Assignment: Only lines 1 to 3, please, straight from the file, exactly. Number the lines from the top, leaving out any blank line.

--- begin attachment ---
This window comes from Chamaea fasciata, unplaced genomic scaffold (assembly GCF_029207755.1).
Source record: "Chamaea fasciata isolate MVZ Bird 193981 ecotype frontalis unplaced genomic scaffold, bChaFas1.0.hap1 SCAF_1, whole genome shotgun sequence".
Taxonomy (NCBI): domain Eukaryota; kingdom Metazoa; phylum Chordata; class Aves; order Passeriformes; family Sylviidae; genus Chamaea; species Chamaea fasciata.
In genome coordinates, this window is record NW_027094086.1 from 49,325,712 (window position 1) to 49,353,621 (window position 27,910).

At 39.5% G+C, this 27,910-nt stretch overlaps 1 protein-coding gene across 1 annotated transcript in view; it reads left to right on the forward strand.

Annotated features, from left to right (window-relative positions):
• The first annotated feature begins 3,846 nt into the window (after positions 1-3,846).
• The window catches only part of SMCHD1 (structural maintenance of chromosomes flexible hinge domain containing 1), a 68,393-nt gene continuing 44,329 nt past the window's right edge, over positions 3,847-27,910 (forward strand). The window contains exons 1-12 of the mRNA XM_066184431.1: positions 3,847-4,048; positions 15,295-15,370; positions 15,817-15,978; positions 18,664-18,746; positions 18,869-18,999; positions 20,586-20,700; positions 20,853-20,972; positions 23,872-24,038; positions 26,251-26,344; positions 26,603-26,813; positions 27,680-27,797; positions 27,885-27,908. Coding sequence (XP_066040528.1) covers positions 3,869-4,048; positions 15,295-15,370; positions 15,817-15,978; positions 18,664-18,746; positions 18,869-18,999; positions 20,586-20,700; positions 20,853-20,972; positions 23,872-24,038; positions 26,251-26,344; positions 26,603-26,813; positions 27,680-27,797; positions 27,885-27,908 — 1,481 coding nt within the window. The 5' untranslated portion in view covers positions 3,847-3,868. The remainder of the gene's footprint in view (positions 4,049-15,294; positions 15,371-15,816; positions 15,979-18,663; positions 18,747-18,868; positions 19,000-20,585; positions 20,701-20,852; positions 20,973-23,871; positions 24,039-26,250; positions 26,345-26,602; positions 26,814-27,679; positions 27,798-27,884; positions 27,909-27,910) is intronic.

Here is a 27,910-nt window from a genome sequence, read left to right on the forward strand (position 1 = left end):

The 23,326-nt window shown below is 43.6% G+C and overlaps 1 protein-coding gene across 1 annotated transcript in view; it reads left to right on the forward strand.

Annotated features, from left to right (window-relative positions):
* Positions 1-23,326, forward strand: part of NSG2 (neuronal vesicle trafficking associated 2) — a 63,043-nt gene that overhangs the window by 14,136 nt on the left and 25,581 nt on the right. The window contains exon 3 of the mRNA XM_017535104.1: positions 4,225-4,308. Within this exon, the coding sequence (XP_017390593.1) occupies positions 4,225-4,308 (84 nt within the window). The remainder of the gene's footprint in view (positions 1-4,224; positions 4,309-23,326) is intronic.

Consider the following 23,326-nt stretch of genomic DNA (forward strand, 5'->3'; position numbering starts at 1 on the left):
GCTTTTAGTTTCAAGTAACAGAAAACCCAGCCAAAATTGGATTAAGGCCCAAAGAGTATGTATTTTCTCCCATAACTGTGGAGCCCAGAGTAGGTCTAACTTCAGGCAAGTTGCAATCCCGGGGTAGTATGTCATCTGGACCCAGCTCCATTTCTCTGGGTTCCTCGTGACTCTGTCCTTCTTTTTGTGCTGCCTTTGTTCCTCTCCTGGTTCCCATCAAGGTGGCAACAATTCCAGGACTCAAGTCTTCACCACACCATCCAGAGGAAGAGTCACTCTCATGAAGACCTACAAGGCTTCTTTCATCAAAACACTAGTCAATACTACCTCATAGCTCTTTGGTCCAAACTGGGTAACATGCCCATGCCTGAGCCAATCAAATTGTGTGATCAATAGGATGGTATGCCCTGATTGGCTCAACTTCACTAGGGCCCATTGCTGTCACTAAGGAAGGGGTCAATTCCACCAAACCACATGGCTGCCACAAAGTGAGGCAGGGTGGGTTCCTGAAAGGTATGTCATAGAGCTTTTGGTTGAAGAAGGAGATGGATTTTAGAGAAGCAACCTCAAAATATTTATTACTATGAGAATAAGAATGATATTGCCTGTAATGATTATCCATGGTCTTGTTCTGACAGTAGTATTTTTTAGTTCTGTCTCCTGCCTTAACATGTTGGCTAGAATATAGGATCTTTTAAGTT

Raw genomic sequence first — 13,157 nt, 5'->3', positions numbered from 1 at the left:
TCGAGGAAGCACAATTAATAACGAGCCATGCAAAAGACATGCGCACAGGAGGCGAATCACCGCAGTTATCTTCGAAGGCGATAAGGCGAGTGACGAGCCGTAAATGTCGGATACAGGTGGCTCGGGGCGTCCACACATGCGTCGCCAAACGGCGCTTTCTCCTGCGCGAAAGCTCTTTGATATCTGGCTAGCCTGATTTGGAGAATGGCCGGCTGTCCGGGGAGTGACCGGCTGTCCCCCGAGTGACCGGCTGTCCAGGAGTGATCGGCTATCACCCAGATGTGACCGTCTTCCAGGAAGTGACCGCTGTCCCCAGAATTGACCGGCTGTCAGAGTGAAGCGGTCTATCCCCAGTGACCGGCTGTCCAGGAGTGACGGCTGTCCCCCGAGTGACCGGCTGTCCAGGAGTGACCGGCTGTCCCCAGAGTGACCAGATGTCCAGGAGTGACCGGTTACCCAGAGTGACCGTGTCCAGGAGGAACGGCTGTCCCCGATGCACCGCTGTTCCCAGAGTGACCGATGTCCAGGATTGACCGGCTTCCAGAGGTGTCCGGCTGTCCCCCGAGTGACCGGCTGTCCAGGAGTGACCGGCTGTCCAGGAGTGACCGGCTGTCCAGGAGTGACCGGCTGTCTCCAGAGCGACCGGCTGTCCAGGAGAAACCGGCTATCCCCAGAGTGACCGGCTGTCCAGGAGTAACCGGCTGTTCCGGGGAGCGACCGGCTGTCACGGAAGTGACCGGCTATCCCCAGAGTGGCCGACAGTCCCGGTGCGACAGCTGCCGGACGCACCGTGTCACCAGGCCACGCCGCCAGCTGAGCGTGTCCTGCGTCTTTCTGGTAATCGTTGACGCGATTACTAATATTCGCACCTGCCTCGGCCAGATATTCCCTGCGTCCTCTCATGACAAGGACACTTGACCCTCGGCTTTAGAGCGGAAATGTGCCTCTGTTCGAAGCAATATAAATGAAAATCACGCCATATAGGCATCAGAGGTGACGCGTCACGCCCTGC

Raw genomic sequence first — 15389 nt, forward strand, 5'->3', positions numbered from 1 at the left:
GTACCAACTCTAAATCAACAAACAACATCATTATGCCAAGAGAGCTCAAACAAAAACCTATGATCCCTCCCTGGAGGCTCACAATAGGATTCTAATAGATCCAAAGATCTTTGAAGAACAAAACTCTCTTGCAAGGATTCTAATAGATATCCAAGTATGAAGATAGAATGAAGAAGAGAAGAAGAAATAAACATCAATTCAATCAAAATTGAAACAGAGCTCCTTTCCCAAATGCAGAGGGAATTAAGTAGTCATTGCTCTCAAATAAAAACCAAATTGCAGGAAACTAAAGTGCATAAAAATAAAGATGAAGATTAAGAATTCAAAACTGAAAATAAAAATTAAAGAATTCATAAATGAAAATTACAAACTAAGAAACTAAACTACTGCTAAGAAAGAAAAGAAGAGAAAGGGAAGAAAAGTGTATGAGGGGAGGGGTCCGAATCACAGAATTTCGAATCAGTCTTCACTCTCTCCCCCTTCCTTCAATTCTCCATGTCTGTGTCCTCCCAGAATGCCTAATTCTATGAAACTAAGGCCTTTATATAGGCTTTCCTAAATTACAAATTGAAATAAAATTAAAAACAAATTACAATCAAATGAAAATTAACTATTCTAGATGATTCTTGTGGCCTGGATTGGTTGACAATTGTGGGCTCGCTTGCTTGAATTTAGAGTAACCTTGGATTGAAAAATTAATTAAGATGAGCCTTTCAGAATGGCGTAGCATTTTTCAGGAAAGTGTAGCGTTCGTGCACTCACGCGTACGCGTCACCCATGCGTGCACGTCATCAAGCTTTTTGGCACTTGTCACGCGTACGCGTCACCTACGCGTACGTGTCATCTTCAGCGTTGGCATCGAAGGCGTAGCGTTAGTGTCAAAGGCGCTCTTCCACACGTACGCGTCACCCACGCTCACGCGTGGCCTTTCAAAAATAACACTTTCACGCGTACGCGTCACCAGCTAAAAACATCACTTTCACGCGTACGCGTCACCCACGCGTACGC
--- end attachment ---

This window comes from Chamaea fasciata, unplaced genomic scaffold (assembly GCF_029207755.1).
Source record: "Chamaea fasciata isolate MVZ Bird 193981 ecotype frontalis unplaced genomic scaffold, bChaFas1.0.hap1 SCAF_1, whole genome shotgun sequence".
Taxonomy (NCBI): domain Eukaryota; kingdom Metazoa; phylum Chordata; class Aves; order Passeriformes; family Sylviidae; genus Chamaea; species Chamaea fasciata.